A talk on

“The Parallel Rise of Sectarianism in the Muslim World and Islamophobia”



Date: February 13th, 2018, Venue: CSSS Office

Video link: https://www.youtube.com/watch?v=5rXzdOL0GfY&t=1s

“There are two kinds of prejudice: one which is a product of ignorance and the other is formed to suit a particular point of view.” said Dr. M. A. A. Khan, assistant professor of Political Science and History at Ashoka University, during a talk at the Centre for the Study of Society and Secularism. Dr. Khan was invited to the Centre to give a talk entitled “The Parallel rise of Sectarianism in the Muslim world and Islamophobia”. Dr. Khan argued prejudice is based on understanding the “Other” by asserting your own pre-determined knowledge of the “Other” onto the “Other”.


Dr. Khan spoke about sectarianismamong Muslims which he argued has always been a part of Muslim society. “The differences between the sects,” he added, “have sine wave pattern and sometimes used for political manipulations.”These divides are further used to fractionalize the society.

Dr.Khan cautioned that secularism might not be the best ideological framework to tackle sectarianism and Islamophobia because the former assumes a moral high ground and therefore disregards the faith of individuals and also the fact that in many parts of the world, including India, political identity is viewed through the prism of religion for a large number of people. He dwelt on the vexed and often tortured relationship of the sacred and the profane in modern society which often manifests itself, quite literally, on the body of individuals. This was in response to a question about Padmavati. According to Dr. Khan, if we start using faith-based vocabulary to counter sectarianism and even communalism then we may transcend  religious, cultural and social divides and come together for the goal of a harmonious society.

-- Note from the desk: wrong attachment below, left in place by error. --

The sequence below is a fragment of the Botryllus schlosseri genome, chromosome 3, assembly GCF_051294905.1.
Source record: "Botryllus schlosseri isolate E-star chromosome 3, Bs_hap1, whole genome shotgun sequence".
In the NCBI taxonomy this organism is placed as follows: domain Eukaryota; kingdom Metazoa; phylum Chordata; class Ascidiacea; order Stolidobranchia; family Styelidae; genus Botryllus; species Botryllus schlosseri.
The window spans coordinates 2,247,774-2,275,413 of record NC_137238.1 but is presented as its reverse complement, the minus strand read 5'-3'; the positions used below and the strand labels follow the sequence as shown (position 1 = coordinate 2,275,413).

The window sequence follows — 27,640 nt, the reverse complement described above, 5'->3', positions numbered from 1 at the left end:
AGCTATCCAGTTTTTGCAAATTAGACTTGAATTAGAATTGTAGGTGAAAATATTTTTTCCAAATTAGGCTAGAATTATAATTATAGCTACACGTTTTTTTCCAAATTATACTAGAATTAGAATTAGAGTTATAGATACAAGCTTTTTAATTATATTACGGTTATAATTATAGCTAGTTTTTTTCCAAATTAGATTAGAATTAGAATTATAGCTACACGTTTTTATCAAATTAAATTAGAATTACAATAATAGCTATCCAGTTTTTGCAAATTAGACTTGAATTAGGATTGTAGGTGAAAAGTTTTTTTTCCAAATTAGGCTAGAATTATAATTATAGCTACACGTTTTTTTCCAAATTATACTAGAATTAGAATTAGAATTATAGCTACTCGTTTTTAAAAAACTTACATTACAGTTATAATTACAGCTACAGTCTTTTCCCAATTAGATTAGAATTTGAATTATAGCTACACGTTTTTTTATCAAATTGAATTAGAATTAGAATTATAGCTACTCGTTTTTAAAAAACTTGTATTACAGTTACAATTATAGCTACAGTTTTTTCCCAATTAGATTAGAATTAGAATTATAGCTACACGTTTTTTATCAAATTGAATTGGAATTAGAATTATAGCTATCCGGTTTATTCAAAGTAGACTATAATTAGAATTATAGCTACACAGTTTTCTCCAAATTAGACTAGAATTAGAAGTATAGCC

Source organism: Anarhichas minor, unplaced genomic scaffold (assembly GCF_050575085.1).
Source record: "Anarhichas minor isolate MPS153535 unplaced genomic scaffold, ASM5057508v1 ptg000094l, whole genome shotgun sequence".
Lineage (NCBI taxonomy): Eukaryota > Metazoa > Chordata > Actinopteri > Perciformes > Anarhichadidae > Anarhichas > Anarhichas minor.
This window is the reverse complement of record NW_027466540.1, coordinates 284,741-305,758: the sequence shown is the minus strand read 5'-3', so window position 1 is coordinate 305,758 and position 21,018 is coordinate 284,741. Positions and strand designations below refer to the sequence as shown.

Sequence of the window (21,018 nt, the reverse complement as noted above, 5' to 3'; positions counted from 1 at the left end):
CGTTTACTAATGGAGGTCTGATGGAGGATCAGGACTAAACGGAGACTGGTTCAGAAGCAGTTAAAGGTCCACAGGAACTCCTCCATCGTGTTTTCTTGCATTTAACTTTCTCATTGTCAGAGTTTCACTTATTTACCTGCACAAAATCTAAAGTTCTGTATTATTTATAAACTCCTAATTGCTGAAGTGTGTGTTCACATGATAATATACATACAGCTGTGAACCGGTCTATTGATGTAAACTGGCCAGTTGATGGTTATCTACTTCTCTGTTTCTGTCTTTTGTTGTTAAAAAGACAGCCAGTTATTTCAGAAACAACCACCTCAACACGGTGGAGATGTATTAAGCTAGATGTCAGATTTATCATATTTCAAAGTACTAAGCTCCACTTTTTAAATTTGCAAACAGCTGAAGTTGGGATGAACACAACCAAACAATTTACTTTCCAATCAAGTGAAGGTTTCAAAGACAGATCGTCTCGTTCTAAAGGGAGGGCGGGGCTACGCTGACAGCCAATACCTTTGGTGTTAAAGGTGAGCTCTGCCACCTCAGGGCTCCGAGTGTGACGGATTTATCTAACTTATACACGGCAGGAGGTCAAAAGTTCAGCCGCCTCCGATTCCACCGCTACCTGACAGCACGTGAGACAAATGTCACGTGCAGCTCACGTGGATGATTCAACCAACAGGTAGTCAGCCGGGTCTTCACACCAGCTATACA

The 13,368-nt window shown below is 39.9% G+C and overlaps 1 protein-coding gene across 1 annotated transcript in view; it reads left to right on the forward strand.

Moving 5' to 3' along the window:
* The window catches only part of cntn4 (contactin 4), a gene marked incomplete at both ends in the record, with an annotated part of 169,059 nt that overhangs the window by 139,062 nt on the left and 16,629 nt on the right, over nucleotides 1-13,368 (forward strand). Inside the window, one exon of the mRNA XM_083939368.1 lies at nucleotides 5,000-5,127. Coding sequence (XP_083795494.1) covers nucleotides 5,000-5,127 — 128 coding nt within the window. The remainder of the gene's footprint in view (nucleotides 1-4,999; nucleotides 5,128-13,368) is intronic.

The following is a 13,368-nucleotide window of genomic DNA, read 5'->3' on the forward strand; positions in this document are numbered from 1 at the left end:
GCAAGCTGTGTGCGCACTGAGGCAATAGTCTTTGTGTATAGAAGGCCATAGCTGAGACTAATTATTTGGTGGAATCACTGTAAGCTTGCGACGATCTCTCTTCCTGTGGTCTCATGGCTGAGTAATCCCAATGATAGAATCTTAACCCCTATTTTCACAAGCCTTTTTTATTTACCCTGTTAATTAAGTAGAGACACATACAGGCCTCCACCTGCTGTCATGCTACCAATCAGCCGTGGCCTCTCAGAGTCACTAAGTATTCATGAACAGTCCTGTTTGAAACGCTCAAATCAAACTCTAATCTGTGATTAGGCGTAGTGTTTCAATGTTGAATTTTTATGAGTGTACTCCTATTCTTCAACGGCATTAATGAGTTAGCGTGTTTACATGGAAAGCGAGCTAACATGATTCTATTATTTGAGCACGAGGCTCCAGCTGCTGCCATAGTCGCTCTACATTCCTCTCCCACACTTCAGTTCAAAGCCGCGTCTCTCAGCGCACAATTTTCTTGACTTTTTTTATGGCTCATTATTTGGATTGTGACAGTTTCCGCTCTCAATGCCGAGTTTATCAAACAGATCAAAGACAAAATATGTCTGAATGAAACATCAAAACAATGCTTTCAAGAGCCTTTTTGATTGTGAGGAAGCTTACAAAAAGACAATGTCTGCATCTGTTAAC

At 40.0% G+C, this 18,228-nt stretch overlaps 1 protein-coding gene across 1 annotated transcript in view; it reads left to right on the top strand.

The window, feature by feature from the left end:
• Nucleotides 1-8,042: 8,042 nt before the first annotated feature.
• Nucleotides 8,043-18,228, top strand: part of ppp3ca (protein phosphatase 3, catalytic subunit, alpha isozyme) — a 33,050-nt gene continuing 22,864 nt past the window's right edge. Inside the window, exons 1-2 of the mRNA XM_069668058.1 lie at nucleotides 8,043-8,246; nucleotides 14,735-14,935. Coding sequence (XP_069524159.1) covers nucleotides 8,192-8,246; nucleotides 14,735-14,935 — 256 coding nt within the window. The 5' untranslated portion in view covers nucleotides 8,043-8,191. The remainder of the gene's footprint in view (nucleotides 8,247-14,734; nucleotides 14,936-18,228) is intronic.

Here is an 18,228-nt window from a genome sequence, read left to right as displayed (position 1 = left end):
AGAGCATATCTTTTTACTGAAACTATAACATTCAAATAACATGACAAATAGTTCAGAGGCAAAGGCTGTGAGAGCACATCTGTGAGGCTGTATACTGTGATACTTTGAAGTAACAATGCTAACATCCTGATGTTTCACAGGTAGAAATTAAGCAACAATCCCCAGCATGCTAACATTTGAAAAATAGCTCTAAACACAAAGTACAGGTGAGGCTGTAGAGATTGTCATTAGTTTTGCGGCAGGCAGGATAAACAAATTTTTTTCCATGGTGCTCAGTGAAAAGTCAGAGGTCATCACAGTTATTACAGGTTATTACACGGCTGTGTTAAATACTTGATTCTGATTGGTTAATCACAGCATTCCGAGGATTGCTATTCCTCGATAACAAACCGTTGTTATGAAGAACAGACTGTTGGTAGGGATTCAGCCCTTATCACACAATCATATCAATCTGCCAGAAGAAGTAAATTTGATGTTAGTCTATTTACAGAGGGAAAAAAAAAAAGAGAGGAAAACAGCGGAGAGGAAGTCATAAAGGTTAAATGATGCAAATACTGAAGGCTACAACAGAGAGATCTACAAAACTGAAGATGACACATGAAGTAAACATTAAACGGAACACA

Close to thirty academicians, students, and activists attended the talk and stayed for the subsequent discussion. During the conversation, audience members from various walks of life and religious backgrounds were able to ask Dr. Khan questions and give their own ideas and perspectives. Dr. Khan also provided anecdotes and stories from his travels across the Muslim world.